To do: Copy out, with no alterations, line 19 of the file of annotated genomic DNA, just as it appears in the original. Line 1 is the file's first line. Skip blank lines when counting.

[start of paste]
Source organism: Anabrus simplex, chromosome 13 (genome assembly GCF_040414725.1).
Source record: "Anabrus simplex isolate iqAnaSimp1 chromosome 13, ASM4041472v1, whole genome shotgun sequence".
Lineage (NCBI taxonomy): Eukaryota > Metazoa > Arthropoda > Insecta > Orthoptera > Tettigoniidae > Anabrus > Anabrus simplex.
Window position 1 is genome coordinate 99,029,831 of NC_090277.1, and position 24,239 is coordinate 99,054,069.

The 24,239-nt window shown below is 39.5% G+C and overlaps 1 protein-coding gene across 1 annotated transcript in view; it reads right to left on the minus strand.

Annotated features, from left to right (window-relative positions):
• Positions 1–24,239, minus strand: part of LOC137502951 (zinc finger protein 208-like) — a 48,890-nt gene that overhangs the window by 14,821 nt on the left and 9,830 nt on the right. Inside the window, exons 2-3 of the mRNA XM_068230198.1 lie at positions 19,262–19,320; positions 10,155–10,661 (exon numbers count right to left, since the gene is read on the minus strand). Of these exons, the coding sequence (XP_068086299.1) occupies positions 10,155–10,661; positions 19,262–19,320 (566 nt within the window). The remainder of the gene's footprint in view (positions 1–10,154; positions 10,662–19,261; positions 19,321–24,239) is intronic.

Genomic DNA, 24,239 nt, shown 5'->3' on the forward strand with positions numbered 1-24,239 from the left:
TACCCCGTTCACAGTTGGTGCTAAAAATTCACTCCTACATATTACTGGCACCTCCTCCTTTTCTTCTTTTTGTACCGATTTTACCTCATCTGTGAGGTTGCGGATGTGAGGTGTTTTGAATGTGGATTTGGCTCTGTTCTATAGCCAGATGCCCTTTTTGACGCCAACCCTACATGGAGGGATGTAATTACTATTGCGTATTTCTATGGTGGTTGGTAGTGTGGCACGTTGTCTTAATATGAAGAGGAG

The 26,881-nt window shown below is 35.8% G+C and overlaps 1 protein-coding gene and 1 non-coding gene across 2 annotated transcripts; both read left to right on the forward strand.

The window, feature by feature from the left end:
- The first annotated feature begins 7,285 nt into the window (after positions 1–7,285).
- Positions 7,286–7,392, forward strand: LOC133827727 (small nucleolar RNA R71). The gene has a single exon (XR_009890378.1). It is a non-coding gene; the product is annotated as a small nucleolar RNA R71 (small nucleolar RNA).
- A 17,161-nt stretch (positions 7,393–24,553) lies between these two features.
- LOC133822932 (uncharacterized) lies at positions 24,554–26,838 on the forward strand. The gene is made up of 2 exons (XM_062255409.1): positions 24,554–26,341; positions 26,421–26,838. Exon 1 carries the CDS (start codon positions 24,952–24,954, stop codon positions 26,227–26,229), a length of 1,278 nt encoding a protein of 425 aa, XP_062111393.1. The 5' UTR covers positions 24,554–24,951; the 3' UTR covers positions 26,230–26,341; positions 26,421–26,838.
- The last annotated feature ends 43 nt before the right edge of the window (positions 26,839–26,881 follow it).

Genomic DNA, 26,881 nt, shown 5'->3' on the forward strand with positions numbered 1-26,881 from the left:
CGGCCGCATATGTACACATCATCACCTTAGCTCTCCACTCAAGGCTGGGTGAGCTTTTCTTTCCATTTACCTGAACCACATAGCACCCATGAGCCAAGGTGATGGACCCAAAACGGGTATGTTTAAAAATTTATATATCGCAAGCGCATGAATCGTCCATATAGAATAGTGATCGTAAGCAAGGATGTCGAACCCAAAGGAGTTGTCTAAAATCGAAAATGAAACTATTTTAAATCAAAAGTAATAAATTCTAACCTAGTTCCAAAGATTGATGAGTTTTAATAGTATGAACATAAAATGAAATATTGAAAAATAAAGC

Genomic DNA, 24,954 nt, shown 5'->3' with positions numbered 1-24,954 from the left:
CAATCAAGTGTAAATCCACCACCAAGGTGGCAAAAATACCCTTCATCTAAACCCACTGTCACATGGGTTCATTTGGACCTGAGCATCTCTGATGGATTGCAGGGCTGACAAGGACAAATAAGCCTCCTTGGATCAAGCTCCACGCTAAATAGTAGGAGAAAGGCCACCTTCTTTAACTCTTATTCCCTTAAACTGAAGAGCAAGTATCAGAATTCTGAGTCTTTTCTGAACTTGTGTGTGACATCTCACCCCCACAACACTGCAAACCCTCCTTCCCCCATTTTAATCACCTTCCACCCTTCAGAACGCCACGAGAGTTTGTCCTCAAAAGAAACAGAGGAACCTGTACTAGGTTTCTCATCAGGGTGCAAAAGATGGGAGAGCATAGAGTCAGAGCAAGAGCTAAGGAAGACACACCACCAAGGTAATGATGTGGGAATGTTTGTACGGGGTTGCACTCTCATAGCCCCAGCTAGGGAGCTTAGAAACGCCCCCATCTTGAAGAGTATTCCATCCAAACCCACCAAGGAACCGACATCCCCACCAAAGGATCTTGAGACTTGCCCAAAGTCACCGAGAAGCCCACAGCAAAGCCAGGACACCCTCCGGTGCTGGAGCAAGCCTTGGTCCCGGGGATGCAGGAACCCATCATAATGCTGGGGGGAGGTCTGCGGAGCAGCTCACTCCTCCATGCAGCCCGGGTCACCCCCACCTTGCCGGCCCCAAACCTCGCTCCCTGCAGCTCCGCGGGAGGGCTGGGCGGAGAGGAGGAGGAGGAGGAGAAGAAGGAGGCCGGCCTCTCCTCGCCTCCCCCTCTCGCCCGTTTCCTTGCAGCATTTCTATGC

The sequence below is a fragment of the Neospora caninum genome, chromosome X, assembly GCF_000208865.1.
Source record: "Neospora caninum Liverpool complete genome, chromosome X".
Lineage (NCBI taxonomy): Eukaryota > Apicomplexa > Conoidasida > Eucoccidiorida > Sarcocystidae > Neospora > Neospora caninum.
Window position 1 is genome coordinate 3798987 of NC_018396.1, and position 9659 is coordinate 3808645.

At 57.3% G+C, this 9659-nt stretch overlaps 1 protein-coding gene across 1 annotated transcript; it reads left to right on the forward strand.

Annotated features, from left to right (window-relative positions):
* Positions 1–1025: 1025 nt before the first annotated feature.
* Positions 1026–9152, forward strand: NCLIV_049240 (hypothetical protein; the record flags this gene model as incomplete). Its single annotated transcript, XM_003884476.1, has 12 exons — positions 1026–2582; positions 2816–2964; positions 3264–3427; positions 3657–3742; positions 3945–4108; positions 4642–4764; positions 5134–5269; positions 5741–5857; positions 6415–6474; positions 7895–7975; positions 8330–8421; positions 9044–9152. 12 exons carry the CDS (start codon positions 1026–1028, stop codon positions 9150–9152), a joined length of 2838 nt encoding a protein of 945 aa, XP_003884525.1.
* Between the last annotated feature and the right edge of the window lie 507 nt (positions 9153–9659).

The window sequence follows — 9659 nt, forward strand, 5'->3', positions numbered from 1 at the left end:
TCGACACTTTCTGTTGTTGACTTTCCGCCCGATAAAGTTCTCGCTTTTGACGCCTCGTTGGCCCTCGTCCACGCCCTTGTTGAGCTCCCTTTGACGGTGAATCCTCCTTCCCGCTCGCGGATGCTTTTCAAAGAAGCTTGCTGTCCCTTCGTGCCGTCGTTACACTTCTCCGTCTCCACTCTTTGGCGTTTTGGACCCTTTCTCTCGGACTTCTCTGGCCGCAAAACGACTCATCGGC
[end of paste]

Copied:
Genomic DNA, 24,954 nt, shown 5'->3' with positions numbered 1-24,954 from the left: